July 2, 2018 | By: Rob Hoehn
One of the most popular resources that IdeaScale has ever created was our white paper about how crowdsourcing was going to impact the financial sector. I think the reason why that white paper was so popular was because crowdsourcing was just one of many emerging trends that were beginning to shake up the financial sector. Other financial trends included the emergence of blockchain, sophisticated hacker schemes, and much (MUCH) more.
June 4, 2018 | By: Rob Hoehn
Everyone wants to think that their innovation program is going to change the world and that feeling persists, because successful innovation programs can have enormous real-world returns. Businesses can save millions of dollars, new business models can disrupt markets, but some of the most impactful innovation efforts are genuinely in the healthcare space. Not only does healthcare innovation overall save the system money (for every dollar spent on innovative medicines, total healthcare spending is reduced by $7.20) but it also has the power to truly save lives as evidenced by research that states “between 1980 and 2010, medical advancements helped add 5 years to U.S. life expectancy.”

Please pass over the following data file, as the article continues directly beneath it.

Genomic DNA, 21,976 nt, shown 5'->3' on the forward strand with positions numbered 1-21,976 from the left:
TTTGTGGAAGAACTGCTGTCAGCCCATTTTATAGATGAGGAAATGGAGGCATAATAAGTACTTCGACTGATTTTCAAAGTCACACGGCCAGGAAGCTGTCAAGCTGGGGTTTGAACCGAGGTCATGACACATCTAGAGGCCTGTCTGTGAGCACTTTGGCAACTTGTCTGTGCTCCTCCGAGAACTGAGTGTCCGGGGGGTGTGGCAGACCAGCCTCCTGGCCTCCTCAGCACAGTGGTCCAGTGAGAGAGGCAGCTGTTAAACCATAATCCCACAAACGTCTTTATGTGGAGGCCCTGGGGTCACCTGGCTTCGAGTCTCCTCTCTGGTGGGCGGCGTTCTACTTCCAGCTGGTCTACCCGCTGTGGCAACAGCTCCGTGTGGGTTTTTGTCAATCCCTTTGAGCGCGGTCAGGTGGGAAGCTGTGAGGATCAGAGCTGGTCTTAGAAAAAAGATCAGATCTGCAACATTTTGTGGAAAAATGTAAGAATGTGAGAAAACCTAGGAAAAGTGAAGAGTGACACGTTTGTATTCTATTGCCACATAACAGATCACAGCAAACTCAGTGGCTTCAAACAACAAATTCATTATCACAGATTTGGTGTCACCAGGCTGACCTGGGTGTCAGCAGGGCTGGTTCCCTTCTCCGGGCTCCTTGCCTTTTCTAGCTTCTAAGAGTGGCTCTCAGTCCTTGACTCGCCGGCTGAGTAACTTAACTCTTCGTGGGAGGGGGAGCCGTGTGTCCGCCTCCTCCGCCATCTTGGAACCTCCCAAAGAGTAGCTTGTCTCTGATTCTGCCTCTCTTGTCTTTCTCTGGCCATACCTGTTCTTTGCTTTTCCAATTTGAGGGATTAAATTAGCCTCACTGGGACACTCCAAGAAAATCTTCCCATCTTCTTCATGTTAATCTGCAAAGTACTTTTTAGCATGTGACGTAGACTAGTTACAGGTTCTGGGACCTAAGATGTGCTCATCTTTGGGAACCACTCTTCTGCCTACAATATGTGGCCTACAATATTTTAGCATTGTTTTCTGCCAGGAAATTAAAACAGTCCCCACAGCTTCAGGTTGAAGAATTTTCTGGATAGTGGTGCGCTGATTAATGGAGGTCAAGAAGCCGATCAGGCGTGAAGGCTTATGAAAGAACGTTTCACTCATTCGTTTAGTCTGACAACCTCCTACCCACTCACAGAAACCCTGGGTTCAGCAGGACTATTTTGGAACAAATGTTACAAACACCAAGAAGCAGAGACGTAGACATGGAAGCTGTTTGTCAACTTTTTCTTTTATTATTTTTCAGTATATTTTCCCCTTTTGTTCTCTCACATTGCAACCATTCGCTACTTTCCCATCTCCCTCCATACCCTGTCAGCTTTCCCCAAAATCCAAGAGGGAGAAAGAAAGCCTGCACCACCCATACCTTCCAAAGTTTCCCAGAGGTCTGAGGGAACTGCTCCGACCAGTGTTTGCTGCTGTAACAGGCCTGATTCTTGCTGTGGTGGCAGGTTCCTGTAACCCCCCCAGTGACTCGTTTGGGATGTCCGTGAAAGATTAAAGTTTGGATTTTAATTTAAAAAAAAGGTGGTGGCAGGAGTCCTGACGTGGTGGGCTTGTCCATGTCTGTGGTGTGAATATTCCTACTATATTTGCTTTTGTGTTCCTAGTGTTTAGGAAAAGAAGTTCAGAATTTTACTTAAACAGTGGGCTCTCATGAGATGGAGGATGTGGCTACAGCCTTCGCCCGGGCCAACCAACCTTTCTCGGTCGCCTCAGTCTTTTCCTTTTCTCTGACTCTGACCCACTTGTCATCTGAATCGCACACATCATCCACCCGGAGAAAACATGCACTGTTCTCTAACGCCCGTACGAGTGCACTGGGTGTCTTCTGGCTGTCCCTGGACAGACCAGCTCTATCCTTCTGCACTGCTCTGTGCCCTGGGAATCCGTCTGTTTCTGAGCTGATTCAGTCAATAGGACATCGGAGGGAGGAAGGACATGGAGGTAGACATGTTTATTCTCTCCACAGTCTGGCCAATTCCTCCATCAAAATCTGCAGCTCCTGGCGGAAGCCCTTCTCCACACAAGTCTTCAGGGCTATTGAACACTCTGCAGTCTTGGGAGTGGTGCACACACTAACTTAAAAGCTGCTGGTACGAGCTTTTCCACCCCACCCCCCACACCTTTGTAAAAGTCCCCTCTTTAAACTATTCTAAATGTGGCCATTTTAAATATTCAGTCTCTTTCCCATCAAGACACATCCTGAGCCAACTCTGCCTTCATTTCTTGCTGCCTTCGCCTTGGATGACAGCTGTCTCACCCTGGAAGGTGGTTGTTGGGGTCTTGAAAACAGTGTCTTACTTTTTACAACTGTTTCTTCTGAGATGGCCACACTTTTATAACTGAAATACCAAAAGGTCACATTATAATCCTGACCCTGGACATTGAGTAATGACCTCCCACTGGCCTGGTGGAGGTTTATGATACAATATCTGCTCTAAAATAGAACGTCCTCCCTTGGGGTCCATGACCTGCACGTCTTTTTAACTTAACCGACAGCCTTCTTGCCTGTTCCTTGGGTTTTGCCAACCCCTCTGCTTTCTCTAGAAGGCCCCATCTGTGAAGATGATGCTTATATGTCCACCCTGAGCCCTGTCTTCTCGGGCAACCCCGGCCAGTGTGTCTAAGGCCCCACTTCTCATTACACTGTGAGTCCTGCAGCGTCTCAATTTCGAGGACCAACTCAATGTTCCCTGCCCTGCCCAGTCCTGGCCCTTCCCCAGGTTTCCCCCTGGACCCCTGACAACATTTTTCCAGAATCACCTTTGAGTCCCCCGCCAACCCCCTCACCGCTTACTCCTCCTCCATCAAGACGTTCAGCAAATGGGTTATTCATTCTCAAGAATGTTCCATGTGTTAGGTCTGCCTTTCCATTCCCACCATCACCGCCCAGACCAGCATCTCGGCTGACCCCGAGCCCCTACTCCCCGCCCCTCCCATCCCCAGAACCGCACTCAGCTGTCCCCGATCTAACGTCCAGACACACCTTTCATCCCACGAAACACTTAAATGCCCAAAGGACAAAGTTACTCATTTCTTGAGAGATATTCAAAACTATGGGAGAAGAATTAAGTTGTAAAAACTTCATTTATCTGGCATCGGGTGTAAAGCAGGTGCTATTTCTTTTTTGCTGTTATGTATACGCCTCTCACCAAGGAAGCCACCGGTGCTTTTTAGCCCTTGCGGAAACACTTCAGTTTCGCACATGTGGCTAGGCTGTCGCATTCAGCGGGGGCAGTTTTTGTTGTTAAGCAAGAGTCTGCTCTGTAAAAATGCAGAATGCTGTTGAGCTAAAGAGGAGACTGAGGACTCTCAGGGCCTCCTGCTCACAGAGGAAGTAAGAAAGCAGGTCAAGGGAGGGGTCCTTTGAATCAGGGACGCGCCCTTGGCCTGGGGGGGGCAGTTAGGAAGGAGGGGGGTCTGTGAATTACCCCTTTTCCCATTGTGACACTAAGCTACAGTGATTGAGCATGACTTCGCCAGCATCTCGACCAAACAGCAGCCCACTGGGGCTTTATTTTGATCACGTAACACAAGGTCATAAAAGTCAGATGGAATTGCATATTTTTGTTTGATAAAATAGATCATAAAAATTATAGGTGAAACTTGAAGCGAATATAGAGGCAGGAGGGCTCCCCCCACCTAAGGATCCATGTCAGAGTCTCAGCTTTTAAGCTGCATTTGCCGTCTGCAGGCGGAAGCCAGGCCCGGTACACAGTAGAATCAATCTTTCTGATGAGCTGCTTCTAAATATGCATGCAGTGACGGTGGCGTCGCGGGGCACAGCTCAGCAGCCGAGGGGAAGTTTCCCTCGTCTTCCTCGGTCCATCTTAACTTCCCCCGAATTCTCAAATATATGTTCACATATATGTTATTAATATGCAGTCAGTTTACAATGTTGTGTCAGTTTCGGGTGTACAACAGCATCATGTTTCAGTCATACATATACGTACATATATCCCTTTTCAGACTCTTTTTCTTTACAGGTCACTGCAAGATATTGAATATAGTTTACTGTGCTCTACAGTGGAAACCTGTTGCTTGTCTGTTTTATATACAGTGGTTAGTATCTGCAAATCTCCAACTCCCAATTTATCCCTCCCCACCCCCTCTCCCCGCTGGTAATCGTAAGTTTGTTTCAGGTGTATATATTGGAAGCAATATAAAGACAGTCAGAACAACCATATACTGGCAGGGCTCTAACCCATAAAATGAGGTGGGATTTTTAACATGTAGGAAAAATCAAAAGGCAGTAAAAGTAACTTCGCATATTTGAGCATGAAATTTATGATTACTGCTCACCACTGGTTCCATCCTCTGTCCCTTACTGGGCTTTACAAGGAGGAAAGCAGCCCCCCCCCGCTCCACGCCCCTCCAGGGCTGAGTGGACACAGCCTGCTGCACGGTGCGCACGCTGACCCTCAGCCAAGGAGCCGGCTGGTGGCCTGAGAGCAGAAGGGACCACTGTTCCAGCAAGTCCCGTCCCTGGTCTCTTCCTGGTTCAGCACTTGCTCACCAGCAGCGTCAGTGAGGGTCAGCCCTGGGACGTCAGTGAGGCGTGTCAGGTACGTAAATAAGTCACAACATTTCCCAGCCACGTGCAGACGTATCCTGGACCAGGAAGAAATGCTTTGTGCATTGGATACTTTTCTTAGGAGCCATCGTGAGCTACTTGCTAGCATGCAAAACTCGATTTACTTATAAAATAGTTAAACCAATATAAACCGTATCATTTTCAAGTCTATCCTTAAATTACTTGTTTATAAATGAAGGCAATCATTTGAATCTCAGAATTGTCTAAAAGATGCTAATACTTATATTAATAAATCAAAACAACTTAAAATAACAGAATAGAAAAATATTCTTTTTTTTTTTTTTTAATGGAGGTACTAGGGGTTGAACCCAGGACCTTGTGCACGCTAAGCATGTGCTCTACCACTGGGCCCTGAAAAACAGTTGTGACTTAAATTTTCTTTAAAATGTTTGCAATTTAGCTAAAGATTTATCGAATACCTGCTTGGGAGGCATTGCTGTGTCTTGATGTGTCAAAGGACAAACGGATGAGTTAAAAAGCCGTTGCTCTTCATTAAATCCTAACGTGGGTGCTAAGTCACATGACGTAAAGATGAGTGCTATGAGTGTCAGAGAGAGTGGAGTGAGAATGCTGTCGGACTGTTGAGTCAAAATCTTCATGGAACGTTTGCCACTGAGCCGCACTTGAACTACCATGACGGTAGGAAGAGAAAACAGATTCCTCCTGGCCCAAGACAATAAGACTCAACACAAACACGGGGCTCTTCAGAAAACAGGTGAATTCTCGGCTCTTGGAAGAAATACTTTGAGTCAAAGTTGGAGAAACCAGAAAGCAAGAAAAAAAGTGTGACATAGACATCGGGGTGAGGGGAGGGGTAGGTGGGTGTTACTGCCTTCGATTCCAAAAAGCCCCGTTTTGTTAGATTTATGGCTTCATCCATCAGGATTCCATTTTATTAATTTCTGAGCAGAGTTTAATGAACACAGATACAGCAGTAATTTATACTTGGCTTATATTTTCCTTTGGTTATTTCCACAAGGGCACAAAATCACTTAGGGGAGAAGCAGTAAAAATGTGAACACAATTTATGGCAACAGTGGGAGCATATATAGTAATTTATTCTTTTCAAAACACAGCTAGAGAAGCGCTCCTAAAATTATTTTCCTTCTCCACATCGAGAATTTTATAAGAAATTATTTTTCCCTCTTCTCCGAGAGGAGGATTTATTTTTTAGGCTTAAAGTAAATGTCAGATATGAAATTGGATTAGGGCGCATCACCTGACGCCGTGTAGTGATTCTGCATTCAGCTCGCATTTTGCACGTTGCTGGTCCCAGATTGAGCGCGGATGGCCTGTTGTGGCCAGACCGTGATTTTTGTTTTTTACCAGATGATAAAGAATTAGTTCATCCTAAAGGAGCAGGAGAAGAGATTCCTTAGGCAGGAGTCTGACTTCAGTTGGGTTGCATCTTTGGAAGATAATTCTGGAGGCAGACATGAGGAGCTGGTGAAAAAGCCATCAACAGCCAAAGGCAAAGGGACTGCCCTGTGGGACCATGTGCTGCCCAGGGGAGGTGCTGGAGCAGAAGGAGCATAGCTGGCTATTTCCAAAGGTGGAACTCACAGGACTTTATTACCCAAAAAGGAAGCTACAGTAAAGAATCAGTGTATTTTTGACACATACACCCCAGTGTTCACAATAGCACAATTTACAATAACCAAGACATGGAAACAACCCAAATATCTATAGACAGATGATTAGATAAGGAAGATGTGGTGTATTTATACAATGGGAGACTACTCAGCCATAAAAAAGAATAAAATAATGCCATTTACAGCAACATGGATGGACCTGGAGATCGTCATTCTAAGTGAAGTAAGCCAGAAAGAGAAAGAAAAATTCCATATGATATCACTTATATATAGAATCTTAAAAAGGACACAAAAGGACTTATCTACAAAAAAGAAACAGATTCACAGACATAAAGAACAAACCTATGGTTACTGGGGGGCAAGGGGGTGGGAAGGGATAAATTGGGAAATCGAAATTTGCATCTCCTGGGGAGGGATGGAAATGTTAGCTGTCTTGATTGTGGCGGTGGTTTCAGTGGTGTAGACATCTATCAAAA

May 21, 2018 | By: Rob Hoehn
Last month, leaders in public sector innovation gathered to discuss ways of crowdsourcing new solutions to longstanding problems at IdeaScale’s Open Nation DC. Speakers from a range of agencies as diverse as the FDA and the US Coast Guard presented best practices on creating actionable change in government.
May 22, 2017 | By: Rob Hoehn
Closed innovation is a thing of the past. Scalable, open innovation as a business practice has yielded the most dramatic and successful results – and communication and connection with your audience is essential to success. By engaging through at least four of eight channels (website, email, social, public relations, partners, events, offline, and beyond), a robust communications process and schedule can yield valuable insights to help you innovate better.
May 9, 2017 | By: Rob Hoehn
A common misconception is that innovation can’t be taught. Similar to how some people believe that artists are born, not made – innovation has often seemed to be the purview of the great thinkers, the elite, people whose creativity is given, not a matter of practice…